Two Managers of a Brooklyn Medical Clinic Indicted for Roles in $2.1 Million Fraud Scheme
Two managers of a Brooklyn, New York medical clinic were charged in an indictment unsealed today related to their alleged participation in a $2.1 million fraud scheme involving medically unnecessary occupational therapy services.
Acting Assistant Attorney General Kenneth A. Blanco of the Justice Department’s Criminal Division, U.S. Attorney Robert L. Capers of the Eastern District of New York, Special Agent in Charge Scott Lampert of the U.S. Department of Health and Human Services Office of Inspector General’s (HHS-OIG) Office of Investigations, Special Agent in Charge Kathy A. Enstrom of Internal Revenue Service Criminal Investigation’s (IRS-CI) New York Office and New York State Medicaid Inspector General Dennis Rosen of the Office of the Medicaid Inspector General (OMIG) made the announcement.
Iezabel Zeltser, 52, of Brooklyn, was charged in an indictment filed yesterday in the Eastern District of New York with one count of conspiracy to commit health care fraud, one count of conspiracy to commit money laundering and three counts of money laundering. Rafael Gilkarov, 51, of Brooklyn, was charged in the indictment with one count of conspiracy to commit money laundering and three counts of money laundering. The defendants made initial appearances today, Feb. 15, at 2:30 p.m. EST before U.S. Magistrate Judge Cheryl L. Pollack of the Eastern District of New York.
According to allegations in the indictment, Zeltser and Gilkarov operated Evercare Occupational Therapy LLC, a Brooklyn medical clinic purported to provide medically necessary occupational therapy services to Medicare and Medicaid beneficiaries. The defendants allegedly paid patients to submit themselves to medically unnecessary therapy services provided by unlicensed aides. To conceal the scheme, Zeltser and Gilkarov allegedly used a skeleton crew of licensed occupational therapists to create fake medical charts. The defendants in turn laundered a substantial portion of the proceeds through shell companies, using the cash to enrich themselves and to pay kickbacks to the beneficiaries, the indictment alleges.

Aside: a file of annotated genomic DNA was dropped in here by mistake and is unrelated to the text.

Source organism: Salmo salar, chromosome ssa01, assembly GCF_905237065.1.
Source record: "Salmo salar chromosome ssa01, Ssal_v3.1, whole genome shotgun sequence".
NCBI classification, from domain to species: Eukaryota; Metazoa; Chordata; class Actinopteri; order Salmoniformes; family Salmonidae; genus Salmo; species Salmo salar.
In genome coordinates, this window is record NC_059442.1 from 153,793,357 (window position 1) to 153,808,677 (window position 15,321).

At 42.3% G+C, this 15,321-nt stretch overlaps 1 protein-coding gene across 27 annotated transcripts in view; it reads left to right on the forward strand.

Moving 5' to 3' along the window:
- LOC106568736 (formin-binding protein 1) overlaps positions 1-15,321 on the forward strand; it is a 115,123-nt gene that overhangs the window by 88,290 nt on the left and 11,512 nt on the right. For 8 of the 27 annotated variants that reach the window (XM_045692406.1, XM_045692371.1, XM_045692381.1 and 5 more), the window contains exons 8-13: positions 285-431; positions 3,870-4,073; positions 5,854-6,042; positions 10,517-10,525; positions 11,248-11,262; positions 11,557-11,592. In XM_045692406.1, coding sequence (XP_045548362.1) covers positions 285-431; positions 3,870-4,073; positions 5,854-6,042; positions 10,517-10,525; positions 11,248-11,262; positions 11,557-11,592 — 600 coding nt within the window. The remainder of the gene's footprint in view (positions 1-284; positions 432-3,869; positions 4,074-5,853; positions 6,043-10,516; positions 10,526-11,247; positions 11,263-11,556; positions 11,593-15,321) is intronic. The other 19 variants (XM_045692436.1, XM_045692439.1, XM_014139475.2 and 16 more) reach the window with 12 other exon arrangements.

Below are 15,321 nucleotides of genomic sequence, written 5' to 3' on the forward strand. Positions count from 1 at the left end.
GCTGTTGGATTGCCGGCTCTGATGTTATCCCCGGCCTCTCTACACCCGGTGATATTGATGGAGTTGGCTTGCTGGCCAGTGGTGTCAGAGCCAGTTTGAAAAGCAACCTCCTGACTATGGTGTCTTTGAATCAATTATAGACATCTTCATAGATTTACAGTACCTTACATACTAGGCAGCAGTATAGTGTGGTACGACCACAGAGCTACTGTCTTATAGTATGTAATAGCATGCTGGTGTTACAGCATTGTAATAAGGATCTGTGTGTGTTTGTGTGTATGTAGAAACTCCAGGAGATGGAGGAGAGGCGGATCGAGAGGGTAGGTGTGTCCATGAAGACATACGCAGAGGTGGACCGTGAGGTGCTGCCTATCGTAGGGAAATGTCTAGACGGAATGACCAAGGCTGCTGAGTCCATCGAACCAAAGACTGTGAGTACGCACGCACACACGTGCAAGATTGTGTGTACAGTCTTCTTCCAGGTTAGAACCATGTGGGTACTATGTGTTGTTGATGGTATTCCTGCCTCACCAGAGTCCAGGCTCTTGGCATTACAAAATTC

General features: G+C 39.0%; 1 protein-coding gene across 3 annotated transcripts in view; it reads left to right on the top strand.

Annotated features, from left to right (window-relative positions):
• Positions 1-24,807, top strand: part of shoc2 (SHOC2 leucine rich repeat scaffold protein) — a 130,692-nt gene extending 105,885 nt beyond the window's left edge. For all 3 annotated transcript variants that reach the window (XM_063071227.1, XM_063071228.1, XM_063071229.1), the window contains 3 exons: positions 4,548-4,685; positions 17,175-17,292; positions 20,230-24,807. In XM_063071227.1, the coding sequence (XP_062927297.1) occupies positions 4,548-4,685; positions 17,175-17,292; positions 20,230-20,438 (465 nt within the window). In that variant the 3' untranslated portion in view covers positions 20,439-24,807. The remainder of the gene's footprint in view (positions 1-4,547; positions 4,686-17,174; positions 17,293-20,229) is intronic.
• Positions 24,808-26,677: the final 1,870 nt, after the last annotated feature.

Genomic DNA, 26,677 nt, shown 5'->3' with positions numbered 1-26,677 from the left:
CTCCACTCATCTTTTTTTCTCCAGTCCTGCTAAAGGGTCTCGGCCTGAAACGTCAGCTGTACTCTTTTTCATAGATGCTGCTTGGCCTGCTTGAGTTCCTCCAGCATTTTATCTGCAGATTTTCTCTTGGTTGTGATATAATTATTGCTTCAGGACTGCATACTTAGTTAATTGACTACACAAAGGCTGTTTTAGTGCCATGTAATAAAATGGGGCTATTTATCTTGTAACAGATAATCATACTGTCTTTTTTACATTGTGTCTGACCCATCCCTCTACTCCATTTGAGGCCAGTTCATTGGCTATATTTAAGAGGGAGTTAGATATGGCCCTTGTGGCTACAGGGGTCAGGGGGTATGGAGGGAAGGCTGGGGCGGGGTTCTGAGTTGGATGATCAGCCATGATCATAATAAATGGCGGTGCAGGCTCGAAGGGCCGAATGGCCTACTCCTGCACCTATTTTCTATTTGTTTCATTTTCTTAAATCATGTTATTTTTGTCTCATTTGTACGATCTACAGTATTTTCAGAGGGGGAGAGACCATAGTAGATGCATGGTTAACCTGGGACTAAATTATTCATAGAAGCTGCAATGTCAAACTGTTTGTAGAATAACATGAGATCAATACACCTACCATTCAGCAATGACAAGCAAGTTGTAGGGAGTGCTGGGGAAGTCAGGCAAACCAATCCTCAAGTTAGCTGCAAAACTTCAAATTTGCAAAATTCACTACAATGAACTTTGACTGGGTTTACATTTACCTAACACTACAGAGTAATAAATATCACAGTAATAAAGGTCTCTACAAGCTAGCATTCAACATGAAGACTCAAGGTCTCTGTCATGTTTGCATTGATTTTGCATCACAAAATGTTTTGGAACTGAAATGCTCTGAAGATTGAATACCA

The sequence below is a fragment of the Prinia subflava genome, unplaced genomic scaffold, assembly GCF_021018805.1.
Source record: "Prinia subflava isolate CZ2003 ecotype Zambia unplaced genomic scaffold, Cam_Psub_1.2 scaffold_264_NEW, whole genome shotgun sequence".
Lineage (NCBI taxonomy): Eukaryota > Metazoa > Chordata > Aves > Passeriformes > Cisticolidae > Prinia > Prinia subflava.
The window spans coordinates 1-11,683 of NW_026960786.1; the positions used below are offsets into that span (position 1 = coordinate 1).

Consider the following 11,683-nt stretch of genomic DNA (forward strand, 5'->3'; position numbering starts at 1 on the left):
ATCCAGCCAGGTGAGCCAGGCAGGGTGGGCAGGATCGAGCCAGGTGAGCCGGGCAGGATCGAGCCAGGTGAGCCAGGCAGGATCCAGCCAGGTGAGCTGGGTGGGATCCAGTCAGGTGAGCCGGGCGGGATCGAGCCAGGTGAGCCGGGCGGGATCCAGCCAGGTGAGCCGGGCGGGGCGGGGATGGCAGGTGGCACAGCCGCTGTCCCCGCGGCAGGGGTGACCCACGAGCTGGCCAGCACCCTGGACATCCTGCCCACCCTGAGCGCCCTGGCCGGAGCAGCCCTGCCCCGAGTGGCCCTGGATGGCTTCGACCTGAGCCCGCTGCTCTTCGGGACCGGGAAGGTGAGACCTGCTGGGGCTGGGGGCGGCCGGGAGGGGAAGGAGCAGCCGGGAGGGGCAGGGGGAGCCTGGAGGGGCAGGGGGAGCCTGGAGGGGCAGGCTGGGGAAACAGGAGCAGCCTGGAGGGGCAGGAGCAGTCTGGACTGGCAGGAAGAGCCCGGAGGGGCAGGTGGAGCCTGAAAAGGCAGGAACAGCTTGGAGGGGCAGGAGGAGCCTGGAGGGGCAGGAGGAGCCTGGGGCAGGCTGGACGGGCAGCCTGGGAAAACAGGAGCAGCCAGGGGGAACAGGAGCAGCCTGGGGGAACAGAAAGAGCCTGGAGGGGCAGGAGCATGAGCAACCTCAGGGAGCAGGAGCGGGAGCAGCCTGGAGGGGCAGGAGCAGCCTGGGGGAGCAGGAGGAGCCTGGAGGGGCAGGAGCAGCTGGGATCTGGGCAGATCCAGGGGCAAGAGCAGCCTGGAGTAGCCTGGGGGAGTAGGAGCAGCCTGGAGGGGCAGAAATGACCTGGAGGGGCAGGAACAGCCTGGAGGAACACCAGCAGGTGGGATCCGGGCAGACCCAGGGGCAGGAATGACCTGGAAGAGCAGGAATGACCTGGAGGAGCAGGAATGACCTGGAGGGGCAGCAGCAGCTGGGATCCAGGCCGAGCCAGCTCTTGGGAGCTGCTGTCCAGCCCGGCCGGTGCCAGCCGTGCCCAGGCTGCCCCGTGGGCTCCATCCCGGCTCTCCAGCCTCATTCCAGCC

According to the indictment, Evercare submitted approximately $2.1 million in fraudulent claims to the Medicare and Medicaid programs for services which were not medically necessary or not provided and was paid approximately $1 million on those claims.
The charges and allegations contained in an indictment are merely accusations. The defendants are presumed innocent unless and until proven guilty.
HHS-OIG, IRS-CI and the New York State OMIG investigated the case, which was brought as part of the Medicare Fraud Strike Force, under the supervision of the Criminal Division’s Fraud Section and the U.S. Attorney’s Office for the Eastern District of New York. The case is being prosecuted by Trial Attorneys Debra Jaroslawicz and Richard A. Powers of the Criminal Division’s Fraud Section.
The Fraud Section leads the Medicare Fraud Strike Force. Since its inception in March 2007, the Medicare Fraud Strike Force, now operating in nine cities across the country, has charged more than 3,000 defendants who have collectively billed the Medicare program for more than $11 billion. In addition, HHS Centers for Medicare and Medicaid Services, working in conjunction with HHS-OIG, is taking steps to increase accountability and decrease the presence of fraudulent providers.
To learn more about the Health Care Fraud Prevention and Enforcement Action Team (HEAT), go to: www.stopmedicarefraud.gov.